Skip to content

The Who – Who’s Next (1971)

October 14, 2014

[Album 352/1001]220px-Whosnext

CSI Miami: both a heck of a show & a major argument against having cable TV.

You see I’ve enjoyed any & every episode I’ve seen but I can’t remember ever sitting down at home and watching it intentionally.  It’s the kind of show that comes on after something else, I get drawn in, and then 60 minutes later I realize that an hour has just passed.

Why bring this up now?

For many of those born in the last few decades, the name The Who may not immediately ring any bells.

Play the first few seconds of Won’t Get Fooled Again and that same younger demographic will likely have visions of a red-haired detective dancing in their heads.  Or at least, one who is constantly removing his sunglasses while simultaneously delivering a zinger about a gruesome crime scene.


For me, Who’s Next reads like a CSI Miami episode:

1) The dramatic beginning.  No dead body per se, but the line “they’re all wasted” could be taken out of context to improve my argument.  The similarity instead is that much like the show, the album starts with a bang.  Few who have heard the opening track, Baba O’Riley. will forget the “Teenage Wasteland” payoff.  Many will forget however that the song is not actually named Teenage Wasteland!

2) The middle 30-odd minutes of interesting twists & turns.  Changes in scenery, some plot exposition.  Different characters getting some time in the spotlight, sharing lead roles.  In this episode, Daltrey handles most of the lead vocals but Townshend (Going Mobile) and Entwistle (My Wife) each get some time front & centre.

3) The big finish.  There just aren’t many closers bigger than Won’t Get Fooled Again.

The 44-minute running time also lends itself conveniently to the episode + adverts hour-long TV format.

I’ll spare you my full detective Horatio Caine impression but *sunglasses removed* Who’s Next is a heck of an album but Next to the other Who records from the list, it’s currently holding down the bronze.  With Tommy & My Generation still to come.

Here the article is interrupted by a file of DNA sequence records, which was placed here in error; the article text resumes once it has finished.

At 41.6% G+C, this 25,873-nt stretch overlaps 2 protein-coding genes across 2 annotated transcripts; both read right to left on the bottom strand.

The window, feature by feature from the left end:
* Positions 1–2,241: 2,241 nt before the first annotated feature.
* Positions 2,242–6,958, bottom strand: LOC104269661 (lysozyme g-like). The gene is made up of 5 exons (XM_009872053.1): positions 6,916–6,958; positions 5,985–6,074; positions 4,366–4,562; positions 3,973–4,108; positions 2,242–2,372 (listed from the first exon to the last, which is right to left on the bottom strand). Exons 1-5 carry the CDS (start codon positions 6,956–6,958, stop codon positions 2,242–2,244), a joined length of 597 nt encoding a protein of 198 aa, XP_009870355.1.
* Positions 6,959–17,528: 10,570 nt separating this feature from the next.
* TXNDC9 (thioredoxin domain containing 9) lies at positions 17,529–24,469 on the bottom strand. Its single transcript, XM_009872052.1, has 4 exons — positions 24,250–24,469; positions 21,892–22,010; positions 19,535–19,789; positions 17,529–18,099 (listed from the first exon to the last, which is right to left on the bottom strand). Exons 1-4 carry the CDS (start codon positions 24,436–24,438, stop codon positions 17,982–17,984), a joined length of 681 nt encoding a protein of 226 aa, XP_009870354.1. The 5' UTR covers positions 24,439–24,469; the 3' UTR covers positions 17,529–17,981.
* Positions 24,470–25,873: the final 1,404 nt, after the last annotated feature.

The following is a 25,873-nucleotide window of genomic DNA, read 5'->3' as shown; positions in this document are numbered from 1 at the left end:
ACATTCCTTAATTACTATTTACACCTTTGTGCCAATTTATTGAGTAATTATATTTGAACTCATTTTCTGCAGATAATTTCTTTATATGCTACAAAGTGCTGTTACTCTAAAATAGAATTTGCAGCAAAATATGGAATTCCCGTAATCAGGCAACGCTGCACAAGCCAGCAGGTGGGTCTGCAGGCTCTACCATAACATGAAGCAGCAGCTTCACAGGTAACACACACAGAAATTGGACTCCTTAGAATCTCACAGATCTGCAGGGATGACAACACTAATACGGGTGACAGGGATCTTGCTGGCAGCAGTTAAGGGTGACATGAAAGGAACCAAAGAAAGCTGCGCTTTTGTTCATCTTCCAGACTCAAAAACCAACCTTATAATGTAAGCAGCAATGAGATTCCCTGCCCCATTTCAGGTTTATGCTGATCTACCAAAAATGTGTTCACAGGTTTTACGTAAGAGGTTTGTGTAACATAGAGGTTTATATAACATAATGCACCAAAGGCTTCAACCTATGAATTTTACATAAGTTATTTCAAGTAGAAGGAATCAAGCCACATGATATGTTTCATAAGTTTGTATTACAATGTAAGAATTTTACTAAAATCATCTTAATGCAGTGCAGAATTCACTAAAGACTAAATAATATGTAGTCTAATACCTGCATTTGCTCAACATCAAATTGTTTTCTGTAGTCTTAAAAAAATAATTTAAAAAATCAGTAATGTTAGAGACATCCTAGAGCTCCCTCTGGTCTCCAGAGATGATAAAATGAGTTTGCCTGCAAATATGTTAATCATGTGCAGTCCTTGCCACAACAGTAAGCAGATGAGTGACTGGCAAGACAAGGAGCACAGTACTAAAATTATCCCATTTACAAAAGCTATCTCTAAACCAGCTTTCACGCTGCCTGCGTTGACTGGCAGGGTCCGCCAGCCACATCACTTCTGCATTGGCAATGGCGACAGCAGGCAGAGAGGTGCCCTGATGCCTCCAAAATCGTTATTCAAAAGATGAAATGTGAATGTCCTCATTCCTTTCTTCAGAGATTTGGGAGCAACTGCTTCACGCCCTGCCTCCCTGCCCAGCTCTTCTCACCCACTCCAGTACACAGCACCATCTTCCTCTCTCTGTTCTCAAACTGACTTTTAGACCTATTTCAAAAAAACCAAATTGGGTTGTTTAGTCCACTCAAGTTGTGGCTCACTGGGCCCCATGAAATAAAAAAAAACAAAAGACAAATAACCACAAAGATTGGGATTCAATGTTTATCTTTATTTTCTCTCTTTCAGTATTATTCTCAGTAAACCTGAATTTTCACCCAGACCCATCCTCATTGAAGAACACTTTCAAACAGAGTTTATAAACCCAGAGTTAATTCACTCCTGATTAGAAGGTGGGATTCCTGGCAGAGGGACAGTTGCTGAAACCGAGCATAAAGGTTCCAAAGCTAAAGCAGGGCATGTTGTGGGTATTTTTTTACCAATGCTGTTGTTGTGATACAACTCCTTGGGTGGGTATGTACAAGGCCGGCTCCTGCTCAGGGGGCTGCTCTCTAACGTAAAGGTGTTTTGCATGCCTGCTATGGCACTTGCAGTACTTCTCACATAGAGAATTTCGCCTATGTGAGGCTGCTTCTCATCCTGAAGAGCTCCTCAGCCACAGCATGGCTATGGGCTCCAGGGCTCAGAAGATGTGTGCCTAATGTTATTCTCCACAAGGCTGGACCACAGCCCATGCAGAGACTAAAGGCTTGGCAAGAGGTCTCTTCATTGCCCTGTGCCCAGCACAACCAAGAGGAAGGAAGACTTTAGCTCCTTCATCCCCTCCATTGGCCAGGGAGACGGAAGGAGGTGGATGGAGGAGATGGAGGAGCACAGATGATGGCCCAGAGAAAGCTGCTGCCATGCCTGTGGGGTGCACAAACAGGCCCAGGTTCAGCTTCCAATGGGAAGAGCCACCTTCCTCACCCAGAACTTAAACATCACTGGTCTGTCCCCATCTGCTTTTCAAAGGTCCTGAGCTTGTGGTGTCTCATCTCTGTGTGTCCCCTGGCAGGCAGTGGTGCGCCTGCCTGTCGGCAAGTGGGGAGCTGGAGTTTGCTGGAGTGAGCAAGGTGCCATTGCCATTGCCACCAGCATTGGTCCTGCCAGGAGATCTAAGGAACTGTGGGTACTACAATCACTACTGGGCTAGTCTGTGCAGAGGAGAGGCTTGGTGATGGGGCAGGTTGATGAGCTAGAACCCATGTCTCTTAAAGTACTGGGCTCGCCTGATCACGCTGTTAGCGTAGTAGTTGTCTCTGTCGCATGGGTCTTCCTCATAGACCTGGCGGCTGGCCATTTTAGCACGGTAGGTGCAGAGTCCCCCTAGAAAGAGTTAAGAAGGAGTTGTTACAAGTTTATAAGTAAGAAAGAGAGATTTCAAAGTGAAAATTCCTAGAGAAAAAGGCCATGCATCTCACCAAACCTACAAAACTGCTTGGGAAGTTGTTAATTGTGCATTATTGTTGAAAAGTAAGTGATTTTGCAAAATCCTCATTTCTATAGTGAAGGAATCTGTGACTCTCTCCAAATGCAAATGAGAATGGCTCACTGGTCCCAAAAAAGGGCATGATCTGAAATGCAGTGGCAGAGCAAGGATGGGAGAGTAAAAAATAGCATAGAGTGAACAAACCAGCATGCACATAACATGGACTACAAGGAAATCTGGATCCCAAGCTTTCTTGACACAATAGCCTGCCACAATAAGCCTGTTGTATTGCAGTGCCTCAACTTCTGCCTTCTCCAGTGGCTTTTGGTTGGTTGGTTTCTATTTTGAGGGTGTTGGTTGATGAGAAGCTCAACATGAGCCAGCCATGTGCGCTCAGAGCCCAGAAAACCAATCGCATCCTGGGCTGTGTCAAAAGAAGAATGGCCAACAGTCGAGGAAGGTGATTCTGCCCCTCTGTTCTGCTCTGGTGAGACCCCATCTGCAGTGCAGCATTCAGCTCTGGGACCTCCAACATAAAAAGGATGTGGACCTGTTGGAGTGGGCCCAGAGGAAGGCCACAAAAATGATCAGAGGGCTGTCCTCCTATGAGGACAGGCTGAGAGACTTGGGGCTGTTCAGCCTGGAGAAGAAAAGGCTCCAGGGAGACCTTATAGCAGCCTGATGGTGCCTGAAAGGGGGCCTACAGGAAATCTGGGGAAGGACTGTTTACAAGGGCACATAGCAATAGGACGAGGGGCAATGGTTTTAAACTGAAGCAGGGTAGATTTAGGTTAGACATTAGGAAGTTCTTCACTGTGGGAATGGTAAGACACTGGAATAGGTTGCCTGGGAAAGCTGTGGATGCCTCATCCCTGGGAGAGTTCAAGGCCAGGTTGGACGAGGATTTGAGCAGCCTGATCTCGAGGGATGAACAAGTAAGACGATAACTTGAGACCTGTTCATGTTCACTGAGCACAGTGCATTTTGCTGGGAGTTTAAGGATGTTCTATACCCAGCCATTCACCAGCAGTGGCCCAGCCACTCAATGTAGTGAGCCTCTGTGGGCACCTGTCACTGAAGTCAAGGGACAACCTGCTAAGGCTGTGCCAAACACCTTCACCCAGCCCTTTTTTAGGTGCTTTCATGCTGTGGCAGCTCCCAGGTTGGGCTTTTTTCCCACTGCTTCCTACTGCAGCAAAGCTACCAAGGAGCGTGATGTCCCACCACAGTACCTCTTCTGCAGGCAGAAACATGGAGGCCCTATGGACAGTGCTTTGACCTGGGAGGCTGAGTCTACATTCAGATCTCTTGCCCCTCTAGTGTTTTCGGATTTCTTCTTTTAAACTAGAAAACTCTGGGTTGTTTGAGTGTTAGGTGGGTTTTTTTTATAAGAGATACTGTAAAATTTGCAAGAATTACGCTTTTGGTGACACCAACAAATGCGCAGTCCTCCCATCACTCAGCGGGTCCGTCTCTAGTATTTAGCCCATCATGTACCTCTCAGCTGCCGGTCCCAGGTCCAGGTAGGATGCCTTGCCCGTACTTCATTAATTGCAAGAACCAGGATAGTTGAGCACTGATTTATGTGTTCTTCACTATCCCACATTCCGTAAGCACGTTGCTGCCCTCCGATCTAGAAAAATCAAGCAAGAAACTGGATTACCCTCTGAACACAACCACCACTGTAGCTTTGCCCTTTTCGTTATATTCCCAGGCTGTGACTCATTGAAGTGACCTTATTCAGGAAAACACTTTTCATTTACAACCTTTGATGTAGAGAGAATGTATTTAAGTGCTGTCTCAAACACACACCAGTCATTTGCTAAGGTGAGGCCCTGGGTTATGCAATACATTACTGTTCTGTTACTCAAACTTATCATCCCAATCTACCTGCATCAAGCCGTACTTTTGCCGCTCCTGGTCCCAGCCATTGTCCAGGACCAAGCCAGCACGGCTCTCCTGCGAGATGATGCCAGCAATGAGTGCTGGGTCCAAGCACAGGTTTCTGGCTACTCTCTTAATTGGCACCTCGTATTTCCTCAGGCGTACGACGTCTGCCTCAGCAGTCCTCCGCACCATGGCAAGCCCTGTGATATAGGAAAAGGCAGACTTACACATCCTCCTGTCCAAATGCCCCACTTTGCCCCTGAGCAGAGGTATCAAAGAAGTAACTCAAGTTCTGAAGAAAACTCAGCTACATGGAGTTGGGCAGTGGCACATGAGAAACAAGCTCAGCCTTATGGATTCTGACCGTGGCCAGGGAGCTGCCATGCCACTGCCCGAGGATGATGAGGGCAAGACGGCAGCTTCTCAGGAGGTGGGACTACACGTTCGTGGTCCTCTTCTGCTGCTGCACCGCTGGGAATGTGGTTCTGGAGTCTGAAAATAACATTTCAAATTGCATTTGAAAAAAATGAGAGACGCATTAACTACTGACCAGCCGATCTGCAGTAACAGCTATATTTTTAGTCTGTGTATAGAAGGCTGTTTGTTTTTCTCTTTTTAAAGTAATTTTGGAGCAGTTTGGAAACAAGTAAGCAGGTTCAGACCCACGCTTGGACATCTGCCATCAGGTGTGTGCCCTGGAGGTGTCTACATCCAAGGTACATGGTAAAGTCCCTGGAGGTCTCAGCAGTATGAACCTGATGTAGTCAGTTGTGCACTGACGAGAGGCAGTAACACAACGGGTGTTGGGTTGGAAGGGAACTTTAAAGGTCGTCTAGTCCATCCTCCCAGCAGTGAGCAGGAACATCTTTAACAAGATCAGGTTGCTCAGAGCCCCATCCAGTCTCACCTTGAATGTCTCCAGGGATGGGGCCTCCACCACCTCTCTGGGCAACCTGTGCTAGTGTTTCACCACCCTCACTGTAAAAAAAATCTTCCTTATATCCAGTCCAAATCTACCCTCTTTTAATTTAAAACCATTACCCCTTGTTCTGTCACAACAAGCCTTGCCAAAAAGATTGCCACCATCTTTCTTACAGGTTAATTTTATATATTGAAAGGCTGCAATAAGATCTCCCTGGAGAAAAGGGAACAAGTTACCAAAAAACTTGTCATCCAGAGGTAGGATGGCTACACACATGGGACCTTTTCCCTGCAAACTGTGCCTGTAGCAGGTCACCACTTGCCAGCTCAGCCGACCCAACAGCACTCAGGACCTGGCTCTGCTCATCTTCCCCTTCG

As of now, I’ll happily consume Who’s Next if it ‘comes on’ but I won’t miss it terribly if it doesn’t.

Just like I haven’t missed cable TV for the last few months.

From → 1970s

  1. The album that defined them yet killed at the same time. Nice post

    • My thanks – and I really like that line about define/destroy, I’m trying to think of other similar turning points for other groups!

  2. I love your unique spin here. I don’t agree about the Bronze award, though, as this remains the definitive Who album for me and one of the most important albums of my adolescence by any band.

    • Thanks Rich – this one’s from a tricky time period for me as it’s in the window of time just after my dad stopped being interested in rock/pop music but before I was alive. So it’s not one I grew up with, one that I heard at that critical adolescent age.

      Live @ Leeds gets the silver for me, such an impressive live document.

      And for now, The Who Sell Out is the gold standard in my books – love the creativity. I definitely see the appeal of the stadium anthems but I find I prefer the more acoustic Who numbers like I can’t reach you. Even on Who’s Next, songs like Love Ain’t for Keeping were the ones I prefered

      • Interesting. I always assume that anyone who enjoys The Who would consider this their best, or in the Top 2-3. I guess it depends on your exposure to it, how old you were, what else you were listening to, etc. I still remember buying it at Sam Goody in 1980 when I was 14 and being mesmerized by it. I think it’s the culmination of everything they had done, without some of the bloat of Tommy or the quirkiness of Sell Out. I love those albums almost as much, but for me Who’s Next is simply perfect from start to finish. I feel the same about Live At Leeds so at least we agree about that one.

  3. Okay so I love Won’t Get Fooled Again but I still don’t connect with more than a handful of their singles.

  4. Well, I’m about the only person on the planet who enjoys the cheese that is David Caruso, however, I have never watched an episode of CSI Miami, as I am planning to binge watch them at some point. BTW, I love this album!

    • I look forward to hearing how the binge watch goes – I’ve never tried watching a ‘police procedural’ show on DVD before, I’m curious to hear if it starts to feel formulaic or if it’s somehow fresh every episode!

  5. I agree that this is one of their best. The Who are interesting because they never made a really bad album. At the same time, there is a huge range of styles across their career. I like most of their stuff, but don’t consider myself a huge fan—Townshend’s guitar smashing has something to do with this. He does do good interviews, though.